[Cross-posted on The Faculty Lounge]
Writing on the Volokh Conspiracy, Ilya Somin takes issue with Justice Sonya Sotomayor’s recent endorsement of mandatory pro bono by lawyers. (Reported here; non-paywalled summary here.) Ilya was especially troubled by Justice Sotomayor’s comment that she believes in “forced labor” when it comes to providing legal access for the poor, even though the statement seems obviously intended as a wry metaphor. Somin, however, took it seriously, comparing mandatory pro bono programs to slavery and communism.
Missing entirely from Somin’s analysis is the fact that mandatory pro bono plans are always proposed as a condition of licensure – in other words, an exchange that is “forced” on no one except those who freely enter the profession. That may not make mandatory pro bono a good idea, but it certainly takes it far out of the realm of involuntary servitude (unless, that is, you are among those who believe that taxation is presumptively theft).
Somin goes on to raise a slippery slope argument:
If we can impose [public service] on lawyers in order to provide legal services to underserved populations, why not on members of other professions, anytime we think forcing them to do additional work might benefit some underserved group or promote some other societal interest? (Emphasis added.)
But let’s look at actual proposals for pro bono obligations, which turn out to be incredibly modest. The ones with which I am familiar call for 10-20 hours per year, to be performed at each lawyer’s convenience. So it is not “anytime” and it is not much “additional work.” In fact, the proposals typically call for something between 0.5% and 1.0% of a lawyer’s time, in exchange for the privilege of practicing law. In concept, I see nothing wrong with extending a similar obligation to other professions, such as physicians, although our current system of public benefits – along with the medical profession’s long-standing tradition of volunteerism – makes that unnecessary.
Finally, Somin brings up the canard that “forced labor is unlikely to be a good way to improve legal services for the poor.” Thus,
As experience in the communist world and elsewhere repeatedly demonstrates, forced laborers rarely do good work – especially if the task involves complex professional services where there are many corners that can potentially be cut. Here’s a piece of free (though not forced!) legal advice for my readers: if you are on trial for your life, your liberty, or even just a large sum of money, you probably do not want to be represented by a lawyer who only took the case because the government forced him to do so.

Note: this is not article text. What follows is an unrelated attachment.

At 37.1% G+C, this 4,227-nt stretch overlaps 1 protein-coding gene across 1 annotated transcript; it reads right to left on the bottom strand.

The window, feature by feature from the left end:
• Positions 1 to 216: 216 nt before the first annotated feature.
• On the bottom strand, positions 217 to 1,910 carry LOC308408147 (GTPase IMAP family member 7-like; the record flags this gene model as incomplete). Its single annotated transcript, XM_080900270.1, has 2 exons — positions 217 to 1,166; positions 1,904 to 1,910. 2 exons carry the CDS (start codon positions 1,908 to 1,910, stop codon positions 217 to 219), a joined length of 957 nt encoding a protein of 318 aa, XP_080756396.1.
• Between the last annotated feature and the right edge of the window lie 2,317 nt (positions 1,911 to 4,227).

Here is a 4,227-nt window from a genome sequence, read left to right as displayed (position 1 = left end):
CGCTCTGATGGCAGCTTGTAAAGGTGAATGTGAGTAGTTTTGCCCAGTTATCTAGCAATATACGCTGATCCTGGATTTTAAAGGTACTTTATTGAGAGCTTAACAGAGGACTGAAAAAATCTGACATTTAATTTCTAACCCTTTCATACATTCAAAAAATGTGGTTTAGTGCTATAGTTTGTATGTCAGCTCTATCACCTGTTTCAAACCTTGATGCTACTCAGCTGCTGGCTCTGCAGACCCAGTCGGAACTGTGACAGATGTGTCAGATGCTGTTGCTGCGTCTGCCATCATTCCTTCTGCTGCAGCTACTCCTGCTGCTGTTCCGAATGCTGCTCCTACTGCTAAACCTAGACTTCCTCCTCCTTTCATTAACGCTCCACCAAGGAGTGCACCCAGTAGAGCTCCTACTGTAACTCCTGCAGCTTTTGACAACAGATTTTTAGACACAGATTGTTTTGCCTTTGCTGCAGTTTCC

This is a complete red herring. There are plenty of lawyering tasks that are helpful to the poor, but do not involve especially complex professional services. No pro bono plan contemplates drafting unwilling lawyers to conduct trials in which life and liberty are at stake, and it is simply misleading to pose that in a parade of horribles. Instead, lawyers would be given complete control over their pro bono caseload, with nobody required to step out of his or her comfort zone.
Pro bono work could include such matters as drafting simple wills, reviewing leases, handling uncontested divorces, and negotiating with welfare agencies. Law school clinics regularly teach that stuff to second year students, who typically become quite capable by the end of the third semester. Any lawyer who cannot do the same should not be practicing law.
Would lawyers nonetheless “cut corners” on pro bono cases? I don’t think so. There is such a thing as professional pride, and most lawyers of my acquaintance care about the quality of their work product, even in small matters. Once a pro bono obligation became routine – something done every year, though only for a day or two – lawyers would certainly choose tasks that they can perform well and carefully.
Let me add one more consideration: Ilya asserts that “If forced labor can be justified at all, it can only be in situations where it achieves some great good that cannot possibly be realized in other ways.” The phrase “cannot possibly be achieved” does a lot of work in this argument, as Somin seems to contend that pro bono obligations can never be imposed so long as there is some other conceivable way to accomplish the same end. Of course, there is always a “possible” alternative, even if it is economically unfeasible or politically impractical. That is why judicial systems and bar associations (depending upon the jurisdiction) are empowered to select the most pragmatic solution to a problem, even if it is not the theoretically last resort.
And in any case, mandatory pro bono programs do offer a public benefit that cannot be achieved in any other way. As we have seen over and over again, poor people are often confronted by local courts that abuse or disregard their rights in areas such as juvenile law, housing and eviction, consumer collections, civil forfeitures, and imprisonment for non-payment of fines. For the most part, these practices flourish when they take place out of the public eye. They are more likely to be exposed, and therefore remedied, when private lawyers regularly show up in those same courts.
There are, as Somin points out, other ways to increase the provision of legal services to the poor and middle classes. I agree with him that they should be tried. A modest pro bono requirement, however, would be good for everyone.